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The apex of the heart is lowest tip of the organ that points downward at the base, forming what almost looks like a rounded point. “Apex” is a Latin word meaning “summit” or “peak,” and this part of the heart can be thought of in those terms, too. It’s formed mostly by the left ventricle and extends pretty far out to the left in most people. The muscle fibers in this part of the heart are primarily responsible for regulating ventricle contraction, and also play an important role when it comes to relaying and transmitting signals from atrial nodes. Medical professionals often pay particular attention to this peak during physical exams, too. It can be a good place to listen to the beating of the heart since its location often offers clarity without a lot of competing noise, for instance, and it’s one of the four most common heart listening areas. Signals that aren’t coming through the apex as strongly or as frequently as they once did may also be an early sign of heart enlargement or failure.
The main job of the apex from a physiological standpoint is to cause the heart’s ventricles to contract from the bottom up. This provides the driving force that sends the blood up and out of the heart. In most cases this efficiency is the result of the combined efforts of a range of atrial nodes and signal fibers, and the shape of the heart, particularly the way the apex is formed in the left ventricle, is also useful when it comes to acting as a conductor. Signals can quickly go down and around at the peak, and can exit as quickly as they entered.
Regulating the contractions of the ventricles so they are well-timed to the contractions of the atrium is really important to heart health and overall health, too — but the process isn’t always as easy as it might seem. The timing is the result of a system of fibers that runs from the top of the atrium to the apex, where the fibers break into two pathways leading to the left and right ventricles. These fibers found within the walls of the heart are known as Purkinje fibers.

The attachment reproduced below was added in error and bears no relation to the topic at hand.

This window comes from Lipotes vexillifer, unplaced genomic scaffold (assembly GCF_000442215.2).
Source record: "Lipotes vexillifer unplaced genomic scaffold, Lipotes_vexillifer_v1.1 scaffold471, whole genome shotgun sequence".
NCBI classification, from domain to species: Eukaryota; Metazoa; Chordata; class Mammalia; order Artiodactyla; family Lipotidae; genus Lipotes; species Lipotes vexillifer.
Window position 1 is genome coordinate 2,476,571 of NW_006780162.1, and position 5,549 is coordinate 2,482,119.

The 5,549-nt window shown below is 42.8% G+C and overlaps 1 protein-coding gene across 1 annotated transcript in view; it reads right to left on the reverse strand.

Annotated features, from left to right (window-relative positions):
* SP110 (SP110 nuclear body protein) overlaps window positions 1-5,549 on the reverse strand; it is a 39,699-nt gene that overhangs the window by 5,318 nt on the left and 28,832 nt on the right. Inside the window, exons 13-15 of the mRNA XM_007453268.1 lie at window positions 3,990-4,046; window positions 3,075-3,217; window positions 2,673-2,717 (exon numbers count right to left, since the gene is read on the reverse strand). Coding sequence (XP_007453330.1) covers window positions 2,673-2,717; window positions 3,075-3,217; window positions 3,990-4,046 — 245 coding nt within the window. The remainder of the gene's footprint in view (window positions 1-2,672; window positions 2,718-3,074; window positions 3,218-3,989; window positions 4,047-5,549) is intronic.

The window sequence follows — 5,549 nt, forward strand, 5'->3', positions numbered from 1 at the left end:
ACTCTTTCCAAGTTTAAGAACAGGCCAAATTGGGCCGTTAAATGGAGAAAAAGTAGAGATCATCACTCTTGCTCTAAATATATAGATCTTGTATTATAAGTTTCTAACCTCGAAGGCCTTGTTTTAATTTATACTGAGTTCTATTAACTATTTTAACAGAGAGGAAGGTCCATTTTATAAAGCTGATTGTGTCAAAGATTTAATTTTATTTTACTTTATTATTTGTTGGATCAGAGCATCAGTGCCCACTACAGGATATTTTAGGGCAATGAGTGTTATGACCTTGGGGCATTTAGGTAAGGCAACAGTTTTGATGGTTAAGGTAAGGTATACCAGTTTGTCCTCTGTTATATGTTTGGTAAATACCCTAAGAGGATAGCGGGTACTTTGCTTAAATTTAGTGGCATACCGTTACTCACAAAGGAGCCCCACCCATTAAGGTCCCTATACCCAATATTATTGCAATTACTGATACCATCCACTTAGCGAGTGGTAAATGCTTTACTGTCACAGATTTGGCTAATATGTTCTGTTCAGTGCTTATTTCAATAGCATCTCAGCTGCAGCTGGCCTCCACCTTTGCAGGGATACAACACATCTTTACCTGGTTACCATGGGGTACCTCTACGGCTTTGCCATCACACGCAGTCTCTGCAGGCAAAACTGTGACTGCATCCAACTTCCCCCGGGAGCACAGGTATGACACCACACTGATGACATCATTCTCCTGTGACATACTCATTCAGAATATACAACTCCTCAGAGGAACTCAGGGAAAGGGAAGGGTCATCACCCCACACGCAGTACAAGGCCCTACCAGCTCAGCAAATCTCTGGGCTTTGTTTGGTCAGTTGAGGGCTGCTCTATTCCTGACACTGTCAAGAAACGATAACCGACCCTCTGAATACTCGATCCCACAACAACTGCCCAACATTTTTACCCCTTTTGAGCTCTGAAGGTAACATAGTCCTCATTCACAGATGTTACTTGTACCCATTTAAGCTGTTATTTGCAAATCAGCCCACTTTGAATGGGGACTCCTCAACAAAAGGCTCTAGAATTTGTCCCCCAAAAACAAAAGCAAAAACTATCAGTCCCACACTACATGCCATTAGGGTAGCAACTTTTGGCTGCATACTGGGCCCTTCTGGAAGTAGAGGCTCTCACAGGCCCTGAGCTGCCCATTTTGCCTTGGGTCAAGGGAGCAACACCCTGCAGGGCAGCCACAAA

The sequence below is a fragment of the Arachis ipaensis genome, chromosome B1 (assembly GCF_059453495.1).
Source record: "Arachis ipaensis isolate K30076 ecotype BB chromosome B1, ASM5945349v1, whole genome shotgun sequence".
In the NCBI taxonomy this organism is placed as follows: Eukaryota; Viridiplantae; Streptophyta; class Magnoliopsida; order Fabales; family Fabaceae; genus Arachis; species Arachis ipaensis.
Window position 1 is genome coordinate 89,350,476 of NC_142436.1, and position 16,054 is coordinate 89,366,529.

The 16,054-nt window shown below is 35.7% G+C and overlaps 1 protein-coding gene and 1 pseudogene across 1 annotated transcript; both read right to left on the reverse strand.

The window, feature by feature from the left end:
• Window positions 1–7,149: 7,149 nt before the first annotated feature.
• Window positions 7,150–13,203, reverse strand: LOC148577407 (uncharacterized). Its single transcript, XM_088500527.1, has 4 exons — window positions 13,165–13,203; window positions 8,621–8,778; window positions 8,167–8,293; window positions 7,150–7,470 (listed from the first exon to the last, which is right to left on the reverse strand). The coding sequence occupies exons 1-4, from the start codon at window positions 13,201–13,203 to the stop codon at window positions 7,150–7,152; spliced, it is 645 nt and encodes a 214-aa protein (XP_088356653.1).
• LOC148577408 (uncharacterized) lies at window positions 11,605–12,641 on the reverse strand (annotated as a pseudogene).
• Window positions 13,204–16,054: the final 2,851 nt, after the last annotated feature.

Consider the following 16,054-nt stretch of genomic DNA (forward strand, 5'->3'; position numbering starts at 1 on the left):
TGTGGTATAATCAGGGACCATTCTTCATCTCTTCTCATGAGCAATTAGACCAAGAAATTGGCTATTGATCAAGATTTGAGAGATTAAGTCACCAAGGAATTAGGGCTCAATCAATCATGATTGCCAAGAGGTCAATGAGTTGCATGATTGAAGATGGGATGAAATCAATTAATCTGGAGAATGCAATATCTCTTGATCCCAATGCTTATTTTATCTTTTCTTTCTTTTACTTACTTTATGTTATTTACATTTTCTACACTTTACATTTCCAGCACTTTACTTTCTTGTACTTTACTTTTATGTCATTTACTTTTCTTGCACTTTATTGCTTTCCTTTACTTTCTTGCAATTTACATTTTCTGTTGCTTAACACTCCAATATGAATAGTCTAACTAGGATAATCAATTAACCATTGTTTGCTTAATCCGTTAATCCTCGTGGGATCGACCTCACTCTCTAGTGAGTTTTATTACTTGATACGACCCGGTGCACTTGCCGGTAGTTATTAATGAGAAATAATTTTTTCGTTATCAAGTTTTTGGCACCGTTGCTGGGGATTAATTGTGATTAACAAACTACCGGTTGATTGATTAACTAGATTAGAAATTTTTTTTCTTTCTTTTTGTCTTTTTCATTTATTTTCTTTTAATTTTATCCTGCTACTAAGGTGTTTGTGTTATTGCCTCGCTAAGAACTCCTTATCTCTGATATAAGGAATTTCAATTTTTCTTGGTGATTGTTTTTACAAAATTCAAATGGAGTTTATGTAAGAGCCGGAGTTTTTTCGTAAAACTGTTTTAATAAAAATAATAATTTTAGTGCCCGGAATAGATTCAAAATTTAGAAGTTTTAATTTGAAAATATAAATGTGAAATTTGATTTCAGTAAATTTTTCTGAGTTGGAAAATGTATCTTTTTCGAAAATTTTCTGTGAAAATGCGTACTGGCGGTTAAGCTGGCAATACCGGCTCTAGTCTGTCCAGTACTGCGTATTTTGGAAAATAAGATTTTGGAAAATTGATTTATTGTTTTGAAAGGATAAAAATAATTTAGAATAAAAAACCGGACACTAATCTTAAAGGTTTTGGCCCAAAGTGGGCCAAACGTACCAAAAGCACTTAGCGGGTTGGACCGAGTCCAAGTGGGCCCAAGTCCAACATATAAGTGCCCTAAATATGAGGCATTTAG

The function of Purkinje fibers is to conduct impulses rapidly. They are arranged within the heart and contract to make the heart’s rhythm most efficient. The fibers work together with a few nodes to stimulate and regulate the impulses.
The sinoatrial (SA) nodes are areas of the heart's atrium that act as the heart's pacemaker. Impulses from the SA node cause the heart’s chambers to contract. Purkinje fibers receive their impulses from the SA node and move the impulse through the heart’s muscles.
Just below the atrium is another node, the atrioventricular (AV) node, which slows the impulses from the SA node. This slower signal proceeds to the apex of the heart and then around to the left and right ventricles. The timing of the impulses from the SA node to the AV node and on to the ventricles is ideally perfect for the flow of blood. Once the blood has reached the ventricles, the Purkinje fibers signal for these spaces to contract.
The heart sits more on the left side of the body than on the right side in most people, and locating the apex usually starts by identifying just where the heart begins and ends. In most people the peak point is somewhere in the vicinity of the fifth intercostal space. The numbering of intercostal spaces — basically the space between two ribs — is done according to the upper rib, so the fifth intercostal space is between the fourth and fifth ribs. The apex is found at this level and typically around 3 to 3.5 inches (8 to 9 cm) from the sternum.
The apex is one of four primary “listening places” for physicians and other caregivers, alongside the second right and left intercostal spaces and the fourth left intercostal space. It’s often believed that the heart’s beating can be best heard here, and there’s also a clarity in these spaces that can help care providers identify problems like murmurs and irregular beats more quickly.
Irregularities in the way the apex directs signals can also be an early warning sign for heart disease. Heart impulses can’t usually be detected simply by listening with a stethoscope, but a heart scan or electrocardiograph (ECG) scan will usually pick them up. When the apex isn’t emitting the same signals as it used to, it can indicate heart enlargement or early failure. Both of these are usually treatable, but the sooner they’re identified the better.